EU Adopts Deal That Ignited West’s Rift with Russia Rift: Ukraine’s Association Agreement
The European Council, the top decision-making body of the European Union, has approved Ukraine’s embattled Association Agreement with the EU – the deal that ignited the 2013-2014 pro-Western Euromaidan revolution in Ukraine leading Russia‘s leader Vladimir Putin to react by annexing Crimea and possibly aiding an insurgency in Donbass.
The EU – Ukraine Association Agreement was finally ratified by the Netherlands at the end of May 2017, the last EU member state to do so, after the country’s political leadership overrode the unfavorable decision of an advisory referendum.
Ukraine’s association deal with the EU was negotiated under Ukraine’s former pro-Russian President Viktor Yanukovych who, however, at the end, possibly under pressure from Moscow, backtracked on signing it. This led to civic protests in the fall of 2013 and the winter of 2014.
The ensuing Euromaidan Revolution in Kyiv ousted Viktor Yanukovych and promised to bring Ukraine closer to the West, including through EU and NATO membership.
In response, led by President Vladimir Putin, in February-March 2014, Russia occupied and then annexed Ukraine’s Crimean Peninsula in the Black Sea.
Shortly after Russia’s seizure of Crimea, a pro-Russian insurgency likely instigated and aided by Moscow began in the Donbass region in Eastern Ukraine. The war in Eastern Ukraine has been raging ever since. It has claimed some 10,000 lives, and has displaced millions of people.
In April 2016, the voters in the Netherlands, the only out of a total of 28 EU member states which had not ratified the EU’s association and trade deal with Ukraine, rejected it in an advisory, non-binding referendum acting out on Eurosceptic fears.
The referendum saw a turnout of 32.3%, passing the legal threshold of 30%, and 61% voted against the deal making the Netherlands the only EU member state not to have ratified the Ukrainian deal.
Nonetheless, the agreement entered into force conditionally, and Dutch Prime Minister Mark Rutte set out to convince the “No” voters by securing additional assurances for the Dutch citizens from the rest of the EU.
In another development in EU – Ukrainian relations, the EU recently granted the more than 40 million Ukrainian citizens visa-free travel in the Union and the Schengen Area in recognition of Ukraine’s will to reform.
Ukraine has also declared achieving NATO membership to be its top foreign policy goal.
The EU’s top decision-making institution, the European Council, adopted on Tuesday a decision to conclude the Association Agreement with Ukraine on behalf of the European Union.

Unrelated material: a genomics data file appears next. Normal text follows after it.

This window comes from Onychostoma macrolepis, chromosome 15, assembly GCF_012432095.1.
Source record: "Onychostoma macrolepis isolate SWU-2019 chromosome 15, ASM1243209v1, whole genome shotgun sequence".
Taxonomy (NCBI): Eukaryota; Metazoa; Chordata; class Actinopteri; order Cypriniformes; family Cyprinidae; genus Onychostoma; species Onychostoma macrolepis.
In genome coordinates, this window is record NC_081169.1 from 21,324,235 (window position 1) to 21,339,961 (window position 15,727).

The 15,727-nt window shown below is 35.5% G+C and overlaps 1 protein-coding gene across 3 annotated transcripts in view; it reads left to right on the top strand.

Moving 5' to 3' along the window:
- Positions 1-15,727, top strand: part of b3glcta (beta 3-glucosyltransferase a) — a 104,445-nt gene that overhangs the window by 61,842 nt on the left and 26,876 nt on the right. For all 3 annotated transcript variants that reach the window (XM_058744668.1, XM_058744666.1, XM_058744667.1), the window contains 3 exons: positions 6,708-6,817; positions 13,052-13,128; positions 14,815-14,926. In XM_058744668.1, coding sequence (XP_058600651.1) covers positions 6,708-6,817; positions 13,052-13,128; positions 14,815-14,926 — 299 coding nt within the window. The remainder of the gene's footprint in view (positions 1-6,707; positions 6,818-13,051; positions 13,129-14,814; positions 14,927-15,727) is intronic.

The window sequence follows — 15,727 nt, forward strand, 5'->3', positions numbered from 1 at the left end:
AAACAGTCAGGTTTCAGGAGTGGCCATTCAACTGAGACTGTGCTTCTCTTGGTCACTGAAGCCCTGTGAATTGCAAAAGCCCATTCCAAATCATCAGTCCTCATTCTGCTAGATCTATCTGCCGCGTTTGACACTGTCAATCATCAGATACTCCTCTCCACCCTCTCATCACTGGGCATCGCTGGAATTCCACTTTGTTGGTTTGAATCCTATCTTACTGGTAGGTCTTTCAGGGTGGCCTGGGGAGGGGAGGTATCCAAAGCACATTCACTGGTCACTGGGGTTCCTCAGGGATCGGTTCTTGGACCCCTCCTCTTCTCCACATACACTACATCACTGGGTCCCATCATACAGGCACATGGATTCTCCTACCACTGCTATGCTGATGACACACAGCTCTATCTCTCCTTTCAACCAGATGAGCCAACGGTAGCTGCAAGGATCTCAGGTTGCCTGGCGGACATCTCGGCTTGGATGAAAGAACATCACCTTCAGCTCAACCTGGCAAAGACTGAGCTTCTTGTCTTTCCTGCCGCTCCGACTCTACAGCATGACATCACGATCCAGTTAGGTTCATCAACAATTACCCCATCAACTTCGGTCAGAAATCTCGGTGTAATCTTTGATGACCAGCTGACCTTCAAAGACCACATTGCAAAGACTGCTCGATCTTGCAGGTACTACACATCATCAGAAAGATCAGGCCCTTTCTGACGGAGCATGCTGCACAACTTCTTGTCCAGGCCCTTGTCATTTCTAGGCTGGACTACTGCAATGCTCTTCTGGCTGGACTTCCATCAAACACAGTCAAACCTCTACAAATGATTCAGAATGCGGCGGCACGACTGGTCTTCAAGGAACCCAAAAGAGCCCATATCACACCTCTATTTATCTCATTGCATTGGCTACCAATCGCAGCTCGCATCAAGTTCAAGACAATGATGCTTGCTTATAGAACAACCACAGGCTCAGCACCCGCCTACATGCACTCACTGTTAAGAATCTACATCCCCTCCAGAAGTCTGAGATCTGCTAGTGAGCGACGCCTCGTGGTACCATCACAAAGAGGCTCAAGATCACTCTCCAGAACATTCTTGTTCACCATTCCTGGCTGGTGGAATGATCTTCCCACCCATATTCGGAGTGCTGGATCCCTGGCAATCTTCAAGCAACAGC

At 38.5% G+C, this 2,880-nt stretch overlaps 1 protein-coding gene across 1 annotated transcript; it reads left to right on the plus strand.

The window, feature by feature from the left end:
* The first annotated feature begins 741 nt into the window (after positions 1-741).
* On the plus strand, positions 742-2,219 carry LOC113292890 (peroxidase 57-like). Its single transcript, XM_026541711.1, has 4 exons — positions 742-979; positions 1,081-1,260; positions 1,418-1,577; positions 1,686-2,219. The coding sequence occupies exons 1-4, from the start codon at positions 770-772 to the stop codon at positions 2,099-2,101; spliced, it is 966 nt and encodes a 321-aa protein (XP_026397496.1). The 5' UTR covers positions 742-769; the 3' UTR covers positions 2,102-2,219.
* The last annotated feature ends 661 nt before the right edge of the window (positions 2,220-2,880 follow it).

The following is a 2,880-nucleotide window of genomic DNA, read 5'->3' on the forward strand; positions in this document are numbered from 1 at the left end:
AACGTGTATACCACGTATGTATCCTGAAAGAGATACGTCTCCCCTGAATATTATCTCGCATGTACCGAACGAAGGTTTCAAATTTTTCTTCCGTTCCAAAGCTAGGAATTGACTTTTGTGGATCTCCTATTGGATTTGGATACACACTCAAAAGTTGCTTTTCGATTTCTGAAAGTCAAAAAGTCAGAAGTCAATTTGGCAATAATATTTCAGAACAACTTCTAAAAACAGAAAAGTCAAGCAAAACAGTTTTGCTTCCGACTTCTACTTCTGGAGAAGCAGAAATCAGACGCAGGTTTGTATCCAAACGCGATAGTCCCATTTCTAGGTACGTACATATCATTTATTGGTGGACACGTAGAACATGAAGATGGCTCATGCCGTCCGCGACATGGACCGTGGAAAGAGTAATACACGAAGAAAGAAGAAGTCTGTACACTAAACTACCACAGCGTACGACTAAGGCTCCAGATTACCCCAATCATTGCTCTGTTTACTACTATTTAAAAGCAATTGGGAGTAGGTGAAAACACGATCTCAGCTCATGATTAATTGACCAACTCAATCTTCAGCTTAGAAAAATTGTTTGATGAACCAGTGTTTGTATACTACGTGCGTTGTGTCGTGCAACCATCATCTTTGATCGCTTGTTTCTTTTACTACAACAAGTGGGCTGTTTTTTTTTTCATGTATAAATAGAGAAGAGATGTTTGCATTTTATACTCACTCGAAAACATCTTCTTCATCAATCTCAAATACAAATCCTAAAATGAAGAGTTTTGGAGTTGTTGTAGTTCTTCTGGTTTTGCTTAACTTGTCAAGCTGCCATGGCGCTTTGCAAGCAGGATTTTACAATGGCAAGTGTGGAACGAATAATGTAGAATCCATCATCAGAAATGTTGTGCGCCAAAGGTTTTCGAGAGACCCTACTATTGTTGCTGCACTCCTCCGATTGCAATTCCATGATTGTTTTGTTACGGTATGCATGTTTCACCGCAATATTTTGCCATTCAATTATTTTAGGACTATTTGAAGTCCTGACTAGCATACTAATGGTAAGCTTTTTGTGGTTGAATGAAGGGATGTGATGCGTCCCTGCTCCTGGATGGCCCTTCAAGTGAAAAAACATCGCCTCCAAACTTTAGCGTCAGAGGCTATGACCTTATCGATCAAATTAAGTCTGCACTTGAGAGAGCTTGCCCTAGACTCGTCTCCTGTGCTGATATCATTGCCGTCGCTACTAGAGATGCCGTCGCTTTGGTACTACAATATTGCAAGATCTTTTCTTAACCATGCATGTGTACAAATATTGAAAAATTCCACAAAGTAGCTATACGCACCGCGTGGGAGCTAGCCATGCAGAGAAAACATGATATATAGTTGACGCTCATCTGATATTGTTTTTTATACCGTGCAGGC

The decision comes ahead of the EU-Ukraine summit scheduled to take place in Kyiv on July 12–13, the press service of the EU Council said.
It noted that the Council’s approval was the final step of the ratification process through which the EU and Ukraine commit to a close, long-term relationship in all main policy areas.
Thus, the Association and Free Trade Agreement between Ukraine and the EU is to fully enter into force as of September 1, 2017.
The European Council points out that most of the Association Agreement is already operational.
Many political and sectoral parts of the agreement have been provisionally applied since September 1, 2014, while its trade part, the deep and comprehensive free trade area (DCFTA), has been provisionally applied since January 1, 2016.
“The conclusion and entry into force of the agreement will now give a new impetus to the cooperation in areas such as foreign and security policy, justice, freedom and security (including migration) taxation, public finance management, science and technology, education and information society,” the European Council stated.
It emphasized that the signing of the deal in 2014 marked “a new state in the development of EU-Ukraine relations.”
“The Association Agreement is the main tool for bringing Ukraine and the EU closer together: it promotes deeper political ties, stronger economic links and the respect for common values. The economic part of the agreement, the DCFTA, offers Ukraine a framework for modernizing its trade relations and for economic development by opening up markets and harmonising laws, standards and regulations in various sectors. This will help align key sectors of the Ukrainian economy with EU standards,” the European Council elaborated.
Ivan Dikov, the founder of HeartlandHinterland.com, is the author of the book “Ugly Bargain: How the European Union and Bulgaria’s Post-Communist Oligarchy Fit Together“, among other books.